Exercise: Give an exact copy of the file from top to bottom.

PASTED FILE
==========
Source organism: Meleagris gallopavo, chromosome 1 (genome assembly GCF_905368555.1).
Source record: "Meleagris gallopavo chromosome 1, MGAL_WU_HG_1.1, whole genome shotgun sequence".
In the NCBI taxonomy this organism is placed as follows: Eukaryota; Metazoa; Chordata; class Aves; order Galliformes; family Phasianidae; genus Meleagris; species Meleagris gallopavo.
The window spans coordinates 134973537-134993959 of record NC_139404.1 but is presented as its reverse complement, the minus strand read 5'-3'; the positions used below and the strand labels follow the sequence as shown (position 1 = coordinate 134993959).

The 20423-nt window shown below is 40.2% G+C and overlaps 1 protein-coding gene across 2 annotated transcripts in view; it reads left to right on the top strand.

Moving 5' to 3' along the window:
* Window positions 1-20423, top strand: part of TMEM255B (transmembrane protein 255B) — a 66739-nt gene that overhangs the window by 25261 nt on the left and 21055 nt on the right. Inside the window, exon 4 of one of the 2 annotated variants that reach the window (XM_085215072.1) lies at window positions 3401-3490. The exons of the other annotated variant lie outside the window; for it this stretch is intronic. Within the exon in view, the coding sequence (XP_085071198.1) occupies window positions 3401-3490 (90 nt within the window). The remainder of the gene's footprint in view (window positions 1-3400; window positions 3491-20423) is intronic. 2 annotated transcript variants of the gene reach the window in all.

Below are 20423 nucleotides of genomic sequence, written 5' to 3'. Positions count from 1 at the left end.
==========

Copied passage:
Source organism: Meleagris gallopavo, chromosome 1 (genome assembly GCF_905368555.1).
Source record: "Meleagris gallopavo chromosome 1, MGAL_WU_HG_1.1, whole genome shotgun sequence".
In the NCBI taxonomy this organism is placed as follows: Eukaryota; Metazoa; Chordata; class Aves; order Galliformes; family Phasianidae; genus Meleagris; species Meleagris gallopavo.
The window spans coordinates 134973537-134993959 of record NC_139404.1 but is presented as its reverse complement, the minus strand read 5'-3'; the positions used below and the strand labels follow the sequence as shown (position 1 = coordinate 134993959).

The 20423-nt window shown below is 40.2% G+C and overlaps 1 protein-coding gene across 2 annotated transcripts in view; it reads left to right on the top strand.

Moving 5' to 3' along the window:
* Window positions 1-20423, top strand: part of TMEM255B (transmembrane protein 255B) — a 66739-nt gene that overhangs the window by 25261 nt on the left and 21055 nt on the right. Inside the window, exon 4 of one of the 2 annotated variants that reach the window (XM_085215072.1) lies at window positions 3401-3490. The exons of the other annotated variant lie outside the window; for it this stretch is intronic. Within the exon in view, the coding sequence (XP_085071198.1) occupies window positions 3401-3490 (90 nt within the window). The remainder of the gene's footprint in view (window positions 1-3400; window positions 3491-20423) is intronic. 2 annotated transcript variants of the gene reach the window in all.

Below are 20423 nucleotides of genomic sequence, written 5' to 3'. Positions count from 1 at the left end.